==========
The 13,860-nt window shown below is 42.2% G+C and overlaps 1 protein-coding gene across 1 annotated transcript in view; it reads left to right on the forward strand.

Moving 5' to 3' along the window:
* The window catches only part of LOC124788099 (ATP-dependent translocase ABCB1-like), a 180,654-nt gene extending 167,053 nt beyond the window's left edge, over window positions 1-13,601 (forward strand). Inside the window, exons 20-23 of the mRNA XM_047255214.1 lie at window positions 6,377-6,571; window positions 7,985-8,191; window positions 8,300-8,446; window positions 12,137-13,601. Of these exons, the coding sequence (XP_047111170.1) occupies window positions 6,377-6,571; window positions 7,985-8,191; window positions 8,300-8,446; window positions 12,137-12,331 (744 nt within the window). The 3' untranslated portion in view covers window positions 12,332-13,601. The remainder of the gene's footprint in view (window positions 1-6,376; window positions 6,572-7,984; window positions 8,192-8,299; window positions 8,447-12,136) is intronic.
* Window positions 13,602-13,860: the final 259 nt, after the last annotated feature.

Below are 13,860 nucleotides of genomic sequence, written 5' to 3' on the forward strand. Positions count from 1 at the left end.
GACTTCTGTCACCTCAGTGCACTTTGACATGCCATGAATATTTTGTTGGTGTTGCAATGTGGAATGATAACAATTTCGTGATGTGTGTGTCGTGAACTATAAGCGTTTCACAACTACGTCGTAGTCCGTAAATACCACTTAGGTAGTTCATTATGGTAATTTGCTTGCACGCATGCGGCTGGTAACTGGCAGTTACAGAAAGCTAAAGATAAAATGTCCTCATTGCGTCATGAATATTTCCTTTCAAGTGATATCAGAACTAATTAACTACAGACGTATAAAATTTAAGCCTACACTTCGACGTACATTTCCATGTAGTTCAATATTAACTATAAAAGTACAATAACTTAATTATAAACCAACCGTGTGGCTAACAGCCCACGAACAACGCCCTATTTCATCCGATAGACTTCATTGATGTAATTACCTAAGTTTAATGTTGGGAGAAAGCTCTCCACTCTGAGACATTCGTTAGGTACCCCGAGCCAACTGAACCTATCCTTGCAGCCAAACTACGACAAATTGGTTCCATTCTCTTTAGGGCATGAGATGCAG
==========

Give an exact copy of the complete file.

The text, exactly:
The 13,860-nt window shown below is 42.2% G+C and overlaps 1 protein-coding gene across 1 annotated transcript in view; it reads left to right on the forward strand.

Moving 5' to 3' along the window:
* The window catches only part of LOC124788099 (ATP-dependent translocase ABCB1-like), a 180,654-nt gene extending 167,053 nt beyond the window's left edge, over window positions 1-13,601 (forward strand). Inside the window, exons 20-23 of the mRNA XM_047255214.1 lie at window positions 6,377-6,571; window positions 7,985-8,191; window positions 8,300-8,446; window positions 12,137-13,601. Of these exons, the coding sequence (XP_047111170.1) occupies window positions 6,377-6,571; window positions 7,985-8,191; window positions 8,300-8,446; window positions 12,137-12,331 (744 nt within the window). The 3' untranslated portion in view covers window positions 12,332-13,601. The remainder of the gene's footprint in view (window positions 1-6,376; window positions 6,572-7,984; window positions 8,192-8,299; window positions 8,447-12,136) is intronic.
* Window positions 13,602-13,860: the final 259 nt, after the last annotated feature.

Below are 13,860 nucleotides of genomic sequence, written 5' to 3' on the forward strand. Positions count from 1 at the left end.
GACTTCTGTCACCTCAGTGCACTTTGACATGCCATGAATATTTTGTTGGTGTTGCAATGTGGAATGATAACAATTTCGTGATGTGTGTGTCGTGAACTATAAGCGTTTCACAACTACGTCGTAGTCCGTAAATACCACTTAGGTAGTTCATTATGGTAATTTGCTTGCACGCATGCGGCTGGTAACTGGCAGTTACAGAAAGCTAAAGATAAAATGTCCTCATTGCGTCATGAATATTTCCTTTCAAGTGATATCAGAACTAATTAACTACAGACGTATAAAATTTAAGCCTACACTTCGACGTACATTTCCATGTAGTTCAATATTAACTATAAAAGTACAATAACTTAATTATAAACCAACCGTGTGGCTAACAGCCCACGAACAACGCCCTATTTCATCCGATAGACTTCATTGATGTAATTACCTAAGTTTAATGTTGGGAGAAAGCTCTCCACTCTGAGACATTCGTTAGGTACCCCGAGCCAACTGAACCTATCCTTGCAGCCAAACTACGACAAATTGGTTCCATTCTCTTTAGGGCATGAGATGCAG